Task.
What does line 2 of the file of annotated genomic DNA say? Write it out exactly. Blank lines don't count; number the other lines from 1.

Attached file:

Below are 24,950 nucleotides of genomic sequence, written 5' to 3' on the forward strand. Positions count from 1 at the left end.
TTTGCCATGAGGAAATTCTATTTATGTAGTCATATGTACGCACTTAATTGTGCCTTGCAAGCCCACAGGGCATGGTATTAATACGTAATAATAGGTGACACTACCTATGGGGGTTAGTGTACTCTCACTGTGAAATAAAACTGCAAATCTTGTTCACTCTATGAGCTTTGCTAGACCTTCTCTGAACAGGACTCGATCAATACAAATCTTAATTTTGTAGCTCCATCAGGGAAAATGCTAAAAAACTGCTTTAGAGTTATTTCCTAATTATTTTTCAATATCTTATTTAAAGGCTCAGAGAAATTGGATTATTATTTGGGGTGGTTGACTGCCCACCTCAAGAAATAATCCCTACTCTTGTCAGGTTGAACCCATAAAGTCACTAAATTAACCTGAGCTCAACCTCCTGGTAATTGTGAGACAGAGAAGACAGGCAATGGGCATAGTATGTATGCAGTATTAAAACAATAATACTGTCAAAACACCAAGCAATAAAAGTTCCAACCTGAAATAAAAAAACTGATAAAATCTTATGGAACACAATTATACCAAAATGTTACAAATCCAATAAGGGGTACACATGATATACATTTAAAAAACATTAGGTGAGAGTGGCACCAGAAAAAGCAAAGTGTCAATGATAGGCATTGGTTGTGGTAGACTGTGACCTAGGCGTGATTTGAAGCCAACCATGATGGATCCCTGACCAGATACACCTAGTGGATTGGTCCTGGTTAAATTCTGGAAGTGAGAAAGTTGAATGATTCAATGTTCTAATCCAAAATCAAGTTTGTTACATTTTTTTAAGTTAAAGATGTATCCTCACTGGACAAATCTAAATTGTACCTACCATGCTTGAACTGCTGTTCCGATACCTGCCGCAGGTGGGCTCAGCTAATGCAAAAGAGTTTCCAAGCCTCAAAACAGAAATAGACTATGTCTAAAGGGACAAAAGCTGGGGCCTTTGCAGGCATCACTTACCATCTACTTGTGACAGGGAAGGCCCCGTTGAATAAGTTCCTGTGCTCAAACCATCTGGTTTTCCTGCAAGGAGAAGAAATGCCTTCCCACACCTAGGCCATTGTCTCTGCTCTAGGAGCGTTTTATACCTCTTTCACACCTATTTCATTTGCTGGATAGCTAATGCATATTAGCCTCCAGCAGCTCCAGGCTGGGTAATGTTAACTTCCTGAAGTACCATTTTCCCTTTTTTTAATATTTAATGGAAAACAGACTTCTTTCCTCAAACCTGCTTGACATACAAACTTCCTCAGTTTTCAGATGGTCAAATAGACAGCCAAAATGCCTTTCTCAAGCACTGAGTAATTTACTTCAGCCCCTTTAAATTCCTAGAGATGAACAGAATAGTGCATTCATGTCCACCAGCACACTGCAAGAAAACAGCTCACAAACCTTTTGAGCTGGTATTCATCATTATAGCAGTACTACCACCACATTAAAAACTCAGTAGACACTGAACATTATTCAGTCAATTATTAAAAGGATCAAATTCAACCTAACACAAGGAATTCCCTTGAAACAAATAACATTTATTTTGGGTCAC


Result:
TTTGCCATGAGGAAATTCTATTTATGTAGTCATATGTACGCACTTAATTGTGCCTTGCAAGCCCACAGGGCATGGTATTAATACGTAATAATAGGTGACACTACCTATGGGGGTTAGTGTACTCTCACTGTGAAATAAAACTGCAAATCTTGTTCACTCTATGAGCTTTGCTAGACCTTCTCTGAACAGGACTCGATCAATACAAATCTTAATTTTGTAGCTCCATCAGGGAAAATGCTAAAAAACTGCTTTAGAGTTATTTCCTAATTATTTTTCAATATCTTATTTAAAGGCTCAGAGAAATTGGATTATTATTTGGGGTGGTTGACTGCCCACCTCAAGAAATAATCCCTACTCTTGTCAGGTTGAACCCATAAAGTCACTAAATTAACCTGAGCTCAACCTCCTGGTAATTGTGAGACAGAGAAGACAGGCAATGGGCATAGTATGTATGCAGTATTAAAACAATAATACTGTCAAAACACCAAGCAATAAAAGTTCCAACCTGAAATAAAAAAACTGATAAAATCTTATGGAACACAATTATACCAAAATGTTACAAATCCAATAAGGGGTACACATGATATACATTTAAAAAACATTAGGTGAGAGTGGCACCAGAAAAAGCAAAGTGTCAATGATAGGCATTGGTTGTGGTAGACTGTGACCTAGGCGTGATTTGAAGCCAACCATGATGGATCCCTGACCAGATACACCTAGTGGATTGGTCCTGGTTAAATTCTGGAAGTGAGAAAGTTGAATGATTCAATGTTCTAATCCAAAATCAAGTTTGTTACATTTTTTTAAGTTAAAGATGTATCCTCACTGGACAAATCTAAATTGTACCTACCATGCTTGAACTGCTGTTCCGATACCTGCCGCAGGTGGGCTCAGCTAATGCAAAAGAGTTTCCAAGCCTCAAAACAGAAATAGACTATGTCTAAAGGGACAAAAGCTGGGGCCTTTGCAGGCATCACTTACCATCTACTTGTGACAGGGAAGGCCCCGTTGAATAAGTTCCTGTGCTCAAACCATCTGGTTTTCCTGCAAGGAGAAGAAATGCCTTCCCACACCTAGGCCATTGTCTCTGCTCTAGGAGCGTTTTATACCTCTTTCACACCTATTTCATTTGCTGGATAGCTAATGCATATTAGCCTCCAGCAGCTCCAGGCTGGGTAATGTTAACTTCCTGAAGTACCATTTTCCCTTTTTTTAATATTTAATGGAAAACAGACTTCTTTCCTCAAACCTGCTTGACATACAAACTTCCTCAGTTTTCAGATGGTCAAATAGACAGCCAAAATGCCTTTCTCAAGCACTGAGTAATTTACTTCAGCCCCTTTAAATTCCTAGAGATGAACAGAATAGTGCATTCATGTCCACCAGCACACTGCAAGAAAACAGCTCACAAACCTTTTGAGCTGGTATTCATCATTATAGCAGTACTACCACCACATTAAAAACTCAGTAGACACTGAACATTATTCAGTCAATTATTAAAAGGATCAAATTCAACCTAACACAAGGAATTCCCTTGAAACAAATAACATTTATTTTGGGTCAC